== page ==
Dementia and how to care for the person who has dementia divides many families. Click on the following link for a good discussion about family dynamics and disagreements. Estate planning documents can help avoid some of the issues – such as power of attorney, health care directive, living will, trust, and other documents. Still disagreements and contests over who will be the decision maker and what care will be provided will persist. I’m reminded of a sibling family dispute case that I was involved in over Mom’s care, her diagnosis and prognosis, whether or not Mom could communicate by blinking her eyes, Mom’s wishes for her quality of life and care, and whether Mom would want to be or should be disconnected from the hospital machine support. Click on the following link for the NBC article, CLICK HERE
California has a series of statutes that can be useful tools to invalidate a will or trust in specific circumstances. Broadly, the statutes are California Probate Code Sections 21380-21392 for wills and trusts that become irrevocable on or after January 1, 2011, and Sections 21350-21356 for wills and trusts that become irrevocable before January 1, 2011. Common law protections also still exist for undue influence, fraud, mutual wills, vague and ambiguous provisions, the new claim for intentional interference with expected inheritance, and other situations of wrongdoing.
Before we continue, I need to caution you with a warning and disclaimer. You will need to evaluate the statutory protections to determine if they apply in your circumstance. You also must evaluate whether any action that you might take could trigger a no contest clause which could cause you to be disinherited. These California statutory protections also do not apply in a number of circumstances which are listed in the statutes, and some of which are discussed below. This discussion is only a summary of complicated topics, and does not provide legal advice, or advice for your particular situation, and you need to consult with an attorney about your situation.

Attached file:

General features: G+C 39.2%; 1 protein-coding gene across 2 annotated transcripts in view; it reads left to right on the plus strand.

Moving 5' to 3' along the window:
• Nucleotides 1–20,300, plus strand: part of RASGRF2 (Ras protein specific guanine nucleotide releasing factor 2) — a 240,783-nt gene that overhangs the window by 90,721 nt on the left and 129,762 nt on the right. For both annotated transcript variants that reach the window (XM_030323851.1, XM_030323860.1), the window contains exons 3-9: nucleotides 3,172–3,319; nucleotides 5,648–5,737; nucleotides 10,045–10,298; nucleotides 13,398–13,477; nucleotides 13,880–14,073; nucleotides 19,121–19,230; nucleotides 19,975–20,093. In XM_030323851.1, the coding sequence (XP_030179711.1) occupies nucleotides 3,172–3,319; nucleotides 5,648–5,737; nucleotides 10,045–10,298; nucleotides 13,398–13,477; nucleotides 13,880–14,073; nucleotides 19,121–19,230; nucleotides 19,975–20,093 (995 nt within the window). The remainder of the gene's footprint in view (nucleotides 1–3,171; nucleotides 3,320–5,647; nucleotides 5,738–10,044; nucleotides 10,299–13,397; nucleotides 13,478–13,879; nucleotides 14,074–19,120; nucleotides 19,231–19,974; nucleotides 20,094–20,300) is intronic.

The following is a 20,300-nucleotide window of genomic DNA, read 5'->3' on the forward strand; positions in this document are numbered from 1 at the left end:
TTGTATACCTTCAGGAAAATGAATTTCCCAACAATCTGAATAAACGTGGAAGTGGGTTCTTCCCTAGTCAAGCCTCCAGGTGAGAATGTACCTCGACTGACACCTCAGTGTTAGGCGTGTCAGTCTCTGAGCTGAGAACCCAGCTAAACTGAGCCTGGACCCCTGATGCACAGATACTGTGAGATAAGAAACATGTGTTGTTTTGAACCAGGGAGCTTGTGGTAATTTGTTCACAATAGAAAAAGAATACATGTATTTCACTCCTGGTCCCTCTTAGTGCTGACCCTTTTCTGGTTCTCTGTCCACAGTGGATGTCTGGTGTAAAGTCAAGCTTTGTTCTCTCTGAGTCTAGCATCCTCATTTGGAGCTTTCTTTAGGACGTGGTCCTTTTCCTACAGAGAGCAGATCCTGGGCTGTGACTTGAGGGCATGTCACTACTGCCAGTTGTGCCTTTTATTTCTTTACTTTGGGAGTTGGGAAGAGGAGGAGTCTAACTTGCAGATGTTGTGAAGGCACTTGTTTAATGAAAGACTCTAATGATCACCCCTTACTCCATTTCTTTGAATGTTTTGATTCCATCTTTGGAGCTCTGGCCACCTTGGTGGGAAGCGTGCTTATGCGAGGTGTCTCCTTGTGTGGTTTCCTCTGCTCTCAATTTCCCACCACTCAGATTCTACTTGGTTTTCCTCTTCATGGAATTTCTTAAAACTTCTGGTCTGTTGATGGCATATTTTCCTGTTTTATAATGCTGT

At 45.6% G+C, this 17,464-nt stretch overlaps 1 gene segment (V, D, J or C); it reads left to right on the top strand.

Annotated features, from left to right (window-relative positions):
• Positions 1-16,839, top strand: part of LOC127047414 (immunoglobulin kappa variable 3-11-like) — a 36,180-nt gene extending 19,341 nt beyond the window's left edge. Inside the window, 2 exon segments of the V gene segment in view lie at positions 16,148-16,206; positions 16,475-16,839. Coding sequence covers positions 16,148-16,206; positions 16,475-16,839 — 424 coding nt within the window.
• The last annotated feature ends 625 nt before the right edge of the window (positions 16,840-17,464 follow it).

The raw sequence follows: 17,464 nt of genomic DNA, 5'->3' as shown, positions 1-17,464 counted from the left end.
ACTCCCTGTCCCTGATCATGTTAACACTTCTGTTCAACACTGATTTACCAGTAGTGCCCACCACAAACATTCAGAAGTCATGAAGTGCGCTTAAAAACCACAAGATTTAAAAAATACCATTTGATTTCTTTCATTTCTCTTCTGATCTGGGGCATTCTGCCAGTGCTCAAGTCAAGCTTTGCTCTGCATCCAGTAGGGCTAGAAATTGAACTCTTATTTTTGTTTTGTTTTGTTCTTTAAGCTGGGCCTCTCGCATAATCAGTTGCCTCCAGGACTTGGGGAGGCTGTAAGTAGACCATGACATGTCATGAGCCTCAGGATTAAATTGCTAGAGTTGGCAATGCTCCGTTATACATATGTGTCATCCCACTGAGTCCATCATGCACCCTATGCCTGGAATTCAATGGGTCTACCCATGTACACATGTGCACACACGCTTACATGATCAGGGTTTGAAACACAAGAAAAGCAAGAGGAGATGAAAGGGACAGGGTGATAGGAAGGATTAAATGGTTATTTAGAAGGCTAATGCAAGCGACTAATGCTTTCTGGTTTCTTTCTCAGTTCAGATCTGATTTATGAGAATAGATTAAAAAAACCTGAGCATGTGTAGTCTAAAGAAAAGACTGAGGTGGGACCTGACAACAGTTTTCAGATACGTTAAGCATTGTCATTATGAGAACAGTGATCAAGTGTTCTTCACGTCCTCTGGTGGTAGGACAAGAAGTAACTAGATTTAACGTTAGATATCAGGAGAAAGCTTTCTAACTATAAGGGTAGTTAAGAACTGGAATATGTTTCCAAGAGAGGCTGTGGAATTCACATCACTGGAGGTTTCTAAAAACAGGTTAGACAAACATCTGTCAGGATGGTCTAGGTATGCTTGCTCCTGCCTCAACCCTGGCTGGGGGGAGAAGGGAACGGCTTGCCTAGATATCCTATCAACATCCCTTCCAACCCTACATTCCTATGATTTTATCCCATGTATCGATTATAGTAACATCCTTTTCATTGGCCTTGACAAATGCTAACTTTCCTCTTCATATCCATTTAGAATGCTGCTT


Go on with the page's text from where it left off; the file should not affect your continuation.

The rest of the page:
Under California’s statutory protections, in appropriate circumstances, a will or trust is presumed to have been the product of undue influence or fraud if it makes a transfer (1) to a person who drafted the instrument (drafted means came up with the wording), (2) to a person who is in a fiduciary relationship with the transferor and who transcribed the instrument or caused it to be transcribed (transcribed means typed or prepared the instrument), or (3) to a person who is a care custodian of the transferor and the transferor is a dependent adult. The presumption of undue influence or fraud can also apply if the transfer is to a person who stands in a particular relationship with the person who drafted or transcribed the instrument, or who is a care giver to the transferor.